This may seem like a lengthy explanation; I provided every step for clarity. Make sure to memorize rules for number properties, and you can solve a question similar to this one in two minutes or less.
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Re: If c and d are integers, is c even? [#permalink]
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Hi All,

It appears that all of the posters used Number Property rules to answer this question. You can also TEST VALUES; in that way, you can physically "see" how those same Number Property rules "work" in real life.

We're told that C and D are integers. We're asked if C is even. This is a YES/NO question.

Fact 1: (C)(D+1) is even

This means that one or the other (or both) of the "terms" must be even....

IF....
C = 2
D = 1
(2)(2) = 4
The answer to the question is YES

IF....
C = 1
D = 1
(1)(2) = 2
The answer to the question is NO
Fact 1 is INSUFFICIENT

Fact 2: (C+2)(D+4) = even

Just as in Fact 1, this means that one or the other (or both) of the "terms" must be even....

IF....
C = 2
D = 1
(4)(5) = 20
The answer to the question is YES

IF...
C = 1
D = 2
(3)(6) = 18
The answer to the question is NO
Fact 2 is INSUFFICIENT

Combined, we know....
(C)(D+1) is even
(C+2)(D+4) is even

Since D is an integer, ONLY ONE of the two terms - (D+1) and (D+4) - will be even; the other will be odd. As such, the other term in each of the products (the one with the C in it) MUST be even....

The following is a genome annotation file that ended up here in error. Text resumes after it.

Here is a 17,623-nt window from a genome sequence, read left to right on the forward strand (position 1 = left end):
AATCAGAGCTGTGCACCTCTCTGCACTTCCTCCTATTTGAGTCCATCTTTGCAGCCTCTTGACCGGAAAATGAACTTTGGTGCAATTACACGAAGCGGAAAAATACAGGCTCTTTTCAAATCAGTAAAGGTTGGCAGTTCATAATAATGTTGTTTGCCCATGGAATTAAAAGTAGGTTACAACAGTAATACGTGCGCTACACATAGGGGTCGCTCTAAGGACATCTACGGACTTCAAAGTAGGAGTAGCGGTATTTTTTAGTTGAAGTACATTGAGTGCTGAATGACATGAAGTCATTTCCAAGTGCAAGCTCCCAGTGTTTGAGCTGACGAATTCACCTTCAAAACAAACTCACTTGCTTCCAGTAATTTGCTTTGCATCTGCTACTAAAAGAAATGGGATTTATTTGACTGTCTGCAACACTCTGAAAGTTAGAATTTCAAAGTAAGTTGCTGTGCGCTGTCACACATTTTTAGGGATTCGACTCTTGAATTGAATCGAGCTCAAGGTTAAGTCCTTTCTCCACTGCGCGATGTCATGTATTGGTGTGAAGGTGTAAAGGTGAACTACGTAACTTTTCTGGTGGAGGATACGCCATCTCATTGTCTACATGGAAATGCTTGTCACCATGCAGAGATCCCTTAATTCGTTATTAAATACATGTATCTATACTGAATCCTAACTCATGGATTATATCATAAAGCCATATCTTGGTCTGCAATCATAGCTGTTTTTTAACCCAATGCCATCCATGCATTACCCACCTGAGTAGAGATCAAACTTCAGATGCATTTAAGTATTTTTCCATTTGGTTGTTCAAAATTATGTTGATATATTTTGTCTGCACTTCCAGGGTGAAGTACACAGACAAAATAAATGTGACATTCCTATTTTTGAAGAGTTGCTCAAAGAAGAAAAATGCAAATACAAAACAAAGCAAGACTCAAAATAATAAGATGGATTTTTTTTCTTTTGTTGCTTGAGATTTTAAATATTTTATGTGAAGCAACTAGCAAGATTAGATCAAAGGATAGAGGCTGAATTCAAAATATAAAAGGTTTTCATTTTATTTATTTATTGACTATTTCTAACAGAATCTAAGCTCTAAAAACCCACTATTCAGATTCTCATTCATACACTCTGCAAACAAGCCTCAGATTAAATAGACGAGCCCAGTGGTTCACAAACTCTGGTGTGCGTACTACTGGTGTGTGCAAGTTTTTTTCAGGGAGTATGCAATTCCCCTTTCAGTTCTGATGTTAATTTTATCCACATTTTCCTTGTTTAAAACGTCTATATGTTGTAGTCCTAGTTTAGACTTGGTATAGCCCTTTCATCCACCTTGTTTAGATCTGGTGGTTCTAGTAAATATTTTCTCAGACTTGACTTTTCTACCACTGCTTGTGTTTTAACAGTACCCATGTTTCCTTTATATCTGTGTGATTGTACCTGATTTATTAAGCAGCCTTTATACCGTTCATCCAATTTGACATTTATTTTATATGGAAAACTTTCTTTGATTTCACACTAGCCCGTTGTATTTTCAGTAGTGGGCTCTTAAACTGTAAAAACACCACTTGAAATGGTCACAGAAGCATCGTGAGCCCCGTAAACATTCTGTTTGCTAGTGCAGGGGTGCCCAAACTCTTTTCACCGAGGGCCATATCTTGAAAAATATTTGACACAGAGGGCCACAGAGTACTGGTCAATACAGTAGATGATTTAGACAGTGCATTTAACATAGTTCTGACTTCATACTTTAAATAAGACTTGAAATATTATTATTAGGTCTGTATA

eg...
C = 2
D = 1

Combined, SUFFICIENT

Final Answer:

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Re: If c and d are integers, is c even? [#permalink]
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Combining both Statements, we get:
1. cd+c=Even
2. cd+4c+2d+8=Even

By analyzing statement 2 we can see that, 4c and 2d have to be even in nature( since they are being multiplied by an even number). Furthermore, 8 is also even and we also know that
even +even+even=EVEN
Therefore, Statement 2 can be rephrased as
cd+Even=Even.
This means that cd has to be even(Even+Even=Even).

Substituting this information in Statement 1, we get,
Even+c=Even. This shows that c has to be even under any circumstance.
Hence the answer is C